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TikTok is to blame for the new Amazon Kindle update, which will revolutionize the ebook reading experience

Photo by @felipepelaquim / Unsplash

You may have missed all the ebook-return drama if you haven't been following Amazon Kindle news or have been hanging out on BookTok, TikTok's reading-centric community. However, this has now prompted Amazon to alter how it processes digital books.

Since the Kindle has an automatic returns program, readers could get their money back even if they'd already finished the book, which was a popular trend on the TikTok app.

This didn't hurt Amazon like the readers probably thought it would, and it cost the authors money because they were the ones who had to issue the refund. Many ebook authors made public statements protesting this decision, and it appears that Amazon paid attention (see testimonies on Twitter here and here, and a petition about it here).

The Author's Guild, a US-based group that defends the rights of authors, confirmed the news that Amazon is changing its ebook return policy in a recent post. Beginning later this year, you will no longer be able to automatically return ebooks from which you have read more than 10%.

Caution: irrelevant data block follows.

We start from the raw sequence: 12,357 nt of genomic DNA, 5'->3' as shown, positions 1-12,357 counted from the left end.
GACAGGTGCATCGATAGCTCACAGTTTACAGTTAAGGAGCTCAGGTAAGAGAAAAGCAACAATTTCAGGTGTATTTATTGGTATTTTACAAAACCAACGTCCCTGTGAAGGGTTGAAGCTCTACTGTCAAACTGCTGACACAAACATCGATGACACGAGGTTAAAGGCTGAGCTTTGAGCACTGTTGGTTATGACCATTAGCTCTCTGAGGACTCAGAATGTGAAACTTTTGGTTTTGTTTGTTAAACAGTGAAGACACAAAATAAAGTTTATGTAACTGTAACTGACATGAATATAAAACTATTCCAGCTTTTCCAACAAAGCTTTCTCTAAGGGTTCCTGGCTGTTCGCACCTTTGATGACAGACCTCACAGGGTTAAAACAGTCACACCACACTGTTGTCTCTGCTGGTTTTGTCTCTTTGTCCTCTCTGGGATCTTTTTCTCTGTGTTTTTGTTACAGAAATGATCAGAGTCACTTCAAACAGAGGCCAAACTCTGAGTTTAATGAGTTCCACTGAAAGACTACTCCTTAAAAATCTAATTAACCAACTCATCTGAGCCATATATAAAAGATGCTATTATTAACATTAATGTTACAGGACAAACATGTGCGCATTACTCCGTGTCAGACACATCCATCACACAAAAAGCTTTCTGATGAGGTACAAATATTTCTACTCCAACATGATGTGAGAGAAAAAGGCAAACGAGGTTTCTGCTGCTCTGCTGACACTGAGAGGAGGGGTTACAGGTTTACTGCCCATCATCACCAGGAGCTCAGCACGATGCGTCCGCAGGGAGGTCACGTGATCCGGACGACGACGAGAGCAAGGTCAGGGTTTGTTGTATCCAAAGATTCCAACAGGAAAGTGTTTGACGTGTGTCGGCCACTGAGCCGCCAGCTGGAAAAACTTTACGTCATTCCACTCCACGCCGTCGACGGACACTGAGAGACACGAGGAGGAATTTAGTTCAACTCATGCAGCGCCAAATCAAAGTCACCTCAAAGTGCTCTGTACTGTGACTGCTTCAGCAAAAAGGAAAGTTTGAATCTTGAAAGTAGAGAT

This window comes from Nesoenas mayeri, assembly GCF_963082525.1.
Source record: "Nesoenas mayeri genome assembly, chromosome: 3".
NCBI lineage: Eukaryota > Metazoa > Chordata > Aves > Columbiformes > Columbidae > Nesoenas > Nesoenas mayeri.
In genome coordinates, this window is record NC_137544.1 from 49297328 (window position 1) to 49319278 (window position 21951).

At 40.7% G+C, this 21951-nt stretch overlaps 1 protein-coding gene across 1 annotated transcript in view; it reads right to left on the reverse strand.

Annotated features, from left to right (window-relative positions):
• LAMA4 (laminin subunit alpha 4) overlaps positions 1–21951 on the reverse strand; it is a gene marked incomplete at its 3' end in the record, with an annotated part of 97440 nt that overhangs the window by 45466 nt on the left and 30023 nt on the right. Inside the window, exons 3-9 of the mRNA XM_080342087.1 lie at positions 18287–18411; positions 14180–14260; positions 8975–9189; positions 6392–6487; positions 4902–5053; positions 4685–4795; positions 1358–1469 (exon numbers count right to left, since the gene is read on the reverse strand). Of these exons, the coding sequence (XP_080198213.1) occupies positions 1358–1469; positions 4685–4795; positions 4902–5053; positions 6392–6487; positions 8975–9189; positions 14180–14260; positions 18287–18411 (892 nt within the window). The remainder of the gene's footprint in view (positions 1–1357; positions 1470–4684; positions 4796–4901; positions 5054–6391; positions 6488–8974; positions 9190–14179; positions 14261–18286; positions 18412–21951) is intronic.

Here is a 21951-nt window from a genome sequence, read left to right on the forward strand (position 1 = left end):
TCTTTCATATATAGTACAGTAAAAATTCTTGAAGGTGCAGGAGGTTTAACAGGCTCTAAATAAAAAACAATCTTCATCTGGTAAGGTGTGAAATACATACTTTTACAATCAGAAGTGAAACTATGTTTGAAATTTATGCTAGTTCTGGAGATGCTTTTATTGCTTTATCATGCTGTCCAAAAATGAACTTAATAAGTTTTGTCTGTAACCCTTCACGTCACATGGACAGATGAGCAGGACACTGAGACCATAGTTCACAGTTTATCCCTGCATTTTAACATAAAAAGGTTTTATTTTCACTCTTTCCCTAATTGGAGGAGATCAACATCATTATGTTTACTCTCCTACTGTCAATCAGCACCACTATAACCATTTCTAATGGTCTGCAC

The Author's Guild has decided that, going forward, if you've read 11 percent or more of a book, you can still file a return, but it will be reviewed by a physical person, and that this will serve as a reasonable deterrent to stop people gaming the system.

There are still a few unanswered questions; for example, it is unclear how simple it will be to get a refund through this manual system, and collections of poetry or short stories, which you might jump around in, could tag you as having read over 10% if you just read one excerpt halfway through them. Yet, this is progress in the right direction.

To give one example, if you're reading Edward Gibbon's The History of the Decline and Fall of the Roman Empire (10% of the book) for some reason, you'll have plenty of material to cover. If you're reading a novella or other shorter work, however, that extra page turn could mean the difference between 10% and 11%.

Because of this reform, opportunistic and bad-faith readers will no longer be able to game the system to get a free read without spending any money, which is great news for authors. The fact that more writers can make a living solely from their writing is fantastic news for the literary world.

But this is bad news for the average reader, who may only get about 15% into a book before deciding it's not for them and asking for a refund.

The readers who poked fun at Amazon's return policy are, of course, to blame; the TikTok craze (and other users who did the same — we can't solely blame this one community of readers) likely magnified a minor issue with Amazon's return policy.

Some users may change their reading habits as a result of this update, paying closer attention than they otherwise would to their book's percentage of completion (which is displayed on Kindle ereaders) before deciding whether to read beyond the 10% mark. Perhaps it's a good thing if it means writers will keep penning their works.